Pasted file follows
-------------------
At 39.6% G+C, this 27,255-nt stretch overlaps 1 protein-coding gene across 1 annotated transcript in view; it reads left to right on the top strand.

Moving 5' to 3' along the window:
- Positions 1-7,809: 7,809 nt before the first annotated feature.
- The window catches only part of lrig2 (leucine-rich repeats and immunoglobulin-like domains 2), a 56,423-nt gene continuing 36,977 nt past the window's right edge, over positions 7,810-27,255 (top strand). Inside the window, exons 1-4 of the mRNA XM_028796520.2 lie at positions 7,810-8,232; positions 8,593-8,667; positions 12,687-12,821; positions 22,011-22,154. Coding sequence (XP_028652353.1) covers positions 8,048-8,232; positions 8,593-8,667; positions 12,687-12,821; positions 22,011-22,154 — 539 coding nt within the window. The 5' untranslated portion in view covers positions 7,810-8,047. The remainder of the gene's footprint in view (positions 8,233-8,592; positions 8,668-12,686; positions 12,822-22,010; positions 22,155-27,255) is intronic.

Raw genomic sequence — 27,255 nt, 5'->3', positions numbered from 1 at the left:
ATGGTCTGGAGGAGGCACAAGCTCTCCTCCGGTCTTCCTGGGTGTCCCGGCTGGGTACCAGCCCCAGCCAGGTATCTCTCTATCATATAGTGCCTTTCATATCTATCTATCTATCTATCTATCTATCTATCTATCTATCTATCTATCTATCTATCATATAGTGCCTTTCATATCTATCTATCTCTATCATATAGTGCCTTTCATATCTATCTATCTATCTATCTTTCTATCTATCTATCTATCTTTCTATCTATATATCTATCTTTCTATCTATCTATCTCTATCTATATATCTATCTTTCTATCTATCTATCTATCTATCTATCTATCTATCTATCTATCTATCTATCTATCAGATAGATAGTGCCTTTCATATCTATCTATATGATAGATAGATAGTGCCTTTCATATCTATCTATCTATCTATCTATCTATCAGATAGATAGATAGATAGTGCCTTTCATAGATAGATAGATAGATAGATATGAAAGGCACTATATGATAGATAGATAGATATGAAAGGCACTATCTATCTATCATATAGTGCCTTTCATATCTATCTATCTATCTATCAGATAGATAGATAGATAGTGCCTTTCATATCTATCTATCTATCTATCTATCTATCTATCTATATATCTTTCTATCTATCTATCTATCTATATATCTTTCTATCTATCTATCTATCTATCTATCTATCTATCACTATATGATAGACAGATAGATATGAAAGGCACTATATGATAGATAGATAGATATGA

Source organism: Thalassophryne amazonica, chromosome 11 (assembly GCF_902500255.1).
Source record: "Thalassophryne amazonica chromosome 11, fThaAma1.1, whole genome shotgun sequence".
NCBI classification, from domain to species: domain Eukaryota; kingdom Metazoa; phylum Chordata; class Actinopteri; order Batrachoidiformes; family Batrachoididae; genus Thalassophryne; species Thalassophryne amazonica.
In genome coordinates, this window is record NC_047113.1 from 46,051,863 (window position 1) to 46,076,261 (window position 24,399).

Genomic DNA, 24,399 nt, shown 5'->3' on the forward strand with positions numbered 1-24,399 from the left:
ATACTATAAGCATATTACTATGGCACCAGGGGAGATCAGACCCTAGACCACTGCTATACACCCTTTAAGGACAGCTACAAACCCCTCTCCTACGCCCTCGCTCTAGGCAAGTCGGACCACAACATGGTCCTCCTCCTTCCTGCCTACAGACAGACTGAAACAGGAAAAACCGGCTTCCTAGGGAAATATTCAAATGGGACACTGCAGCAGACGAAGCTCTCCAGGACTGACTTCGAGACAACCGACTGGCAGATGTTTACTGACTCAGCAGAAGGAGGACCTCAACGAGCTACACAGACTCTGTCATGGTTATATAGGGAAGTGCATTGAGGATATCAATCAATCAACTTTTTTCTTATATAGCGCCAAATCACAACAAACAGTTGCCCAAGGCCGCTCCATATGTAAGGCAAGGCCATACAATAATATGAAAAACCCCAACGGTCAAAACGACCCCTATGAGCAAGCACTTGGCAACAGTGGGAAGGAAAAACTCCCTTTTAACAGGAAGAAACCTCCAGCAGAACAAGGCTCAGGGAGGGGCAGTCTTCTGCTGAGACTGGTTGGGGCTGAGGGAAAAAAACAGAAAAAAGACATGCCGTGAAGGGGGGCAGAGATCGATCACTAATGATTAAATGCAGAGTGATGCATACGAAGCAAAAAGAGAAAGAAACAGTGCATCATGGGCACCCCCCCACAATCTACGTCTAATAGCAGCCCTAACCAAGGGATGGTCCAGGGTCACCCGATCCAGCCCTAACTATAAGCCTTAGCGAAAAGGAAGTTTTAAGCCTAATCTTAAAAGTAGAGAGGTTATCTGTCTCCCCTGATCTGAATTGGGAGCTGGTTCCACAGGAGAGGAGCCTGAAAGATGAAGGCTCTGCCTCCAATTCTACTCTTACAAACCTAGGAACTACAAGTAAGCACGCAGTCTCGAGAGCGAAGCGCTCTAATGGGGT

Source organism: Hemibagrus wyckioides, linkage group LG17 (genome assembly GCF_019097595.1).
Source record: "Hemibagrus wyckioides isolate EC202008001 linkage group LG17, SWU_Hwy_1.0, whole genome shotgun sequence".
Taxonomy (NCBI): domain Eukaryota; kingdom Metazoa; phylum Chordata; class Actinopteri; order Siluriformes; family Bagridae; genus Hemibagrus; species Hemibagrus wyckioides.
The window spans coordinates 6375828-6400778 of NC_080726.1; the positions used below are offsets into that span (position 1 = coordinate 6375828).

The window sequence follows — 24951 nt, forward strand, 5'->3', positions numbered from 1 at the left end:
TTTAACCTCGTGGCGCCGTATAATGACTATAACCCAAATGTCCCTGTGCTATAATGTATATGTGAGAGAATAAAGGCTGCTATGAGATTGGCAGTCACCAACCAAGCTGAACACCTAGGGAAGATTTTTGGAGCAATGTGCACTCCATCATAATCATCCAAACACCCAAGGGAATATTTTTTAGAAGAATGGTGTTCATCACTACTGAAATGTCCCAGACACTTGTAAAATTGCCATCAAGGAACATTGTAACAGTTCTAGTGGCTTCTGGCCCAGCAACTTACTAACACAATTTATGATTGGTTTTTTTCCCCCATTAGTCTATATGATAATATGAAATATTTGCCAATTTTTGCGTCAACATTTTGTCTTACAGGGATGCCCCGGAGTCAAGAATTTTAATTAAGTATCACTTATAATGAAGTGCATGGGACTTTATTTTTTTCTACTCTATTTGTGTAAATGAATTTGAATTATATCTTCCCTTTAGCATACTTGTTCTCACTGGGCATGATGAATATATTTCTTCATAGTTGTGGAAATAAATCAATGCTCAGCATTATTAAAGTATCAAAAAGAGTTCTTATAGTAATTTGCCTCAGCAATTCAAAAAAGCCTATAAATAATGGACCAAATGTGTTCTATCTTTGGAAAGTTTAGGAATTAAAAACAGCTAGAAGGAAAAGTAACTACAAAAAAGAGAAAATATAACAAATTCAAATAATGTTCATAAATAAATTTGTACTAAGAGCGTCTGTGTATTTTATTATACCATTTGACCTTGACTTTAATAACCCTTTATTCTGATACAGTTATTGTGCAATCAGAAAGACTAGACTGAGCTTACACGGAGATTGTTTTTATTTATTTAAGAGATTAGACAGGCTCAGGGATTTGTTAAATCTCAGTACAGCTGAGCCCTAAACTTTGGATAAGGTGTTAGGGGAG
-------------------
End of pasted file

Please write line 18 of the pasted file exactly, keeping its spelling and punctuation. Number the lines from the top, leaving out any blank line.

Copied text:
TTTAACCTCGTGGCGCCGTATAATGACTATAACCCAAATGTCCCTGTGCTATAATGTATATGTGAGAGAATAAAGGCTGCTATGAGATTGGCAGTCACCAACCAAGCTGAACACCTAGGGAAGATTTTTGGAGCAATGTGCACTCCATCATAATCATCCAAACACCCAAGGGAATATTTTTTAGAAGAATGGTGTTCATCACTACTGAAATGTCCCAGACACTTGTAAAATTGCCATCAAGGAACATTGTAACAGTTCTAGTGGCTTCTGGCCCAGCAACTTACTAACACAATTTATGATTGGTTTTTTTCCCCCATTAGTCTATATGATAATATGAAATATTTGCCAATTTTTGCGTCAACATTTTGTCTTACAGGGATGCCCCGGAGTCAAGAATTTTAATTAAGTATCACTTATAATGAAGTGCATGGGACTTTATTTTTTTCTACTCTATTTGTGTAAATGAATTTGAATTATATCTTCCCTTTAGCATACTTGTTCTCACTGGGCATGATGAATATATTTCTTCATAGTTGTGGAAATAAATCAATGCTCAGCATTATTAAAGTATCAAAAAGAGTTCTTATAGTAATTTGCCTCAGCAATTCAAAAAAGCCTATAAATAATGGACCAAATGTGTTCTATCTTTGGAAAGTTTAGGAATTAAAAACAGCTAGAAGGAAAAGTAACTACAAAAAAGAGAAAATATAACAAATTCAAATAATGTTCATAAATAAATTTGTACTAAGAGCGTCTGTGTATTTTATTATACCATTTGACCTTGACTTTAATAACCCTTTATTCTGATACAGTTATTGTGCAATCAGAAAGACTAGACTGAGCTTACACGGAGATTGTTTTTATTTATTTAAGAGATTAGACAGGCTCAGGGATTTGTTAAATCTCAGTACAGCTGAGCCCTAAACTTTGGATAAGGTGTTAGGGGAG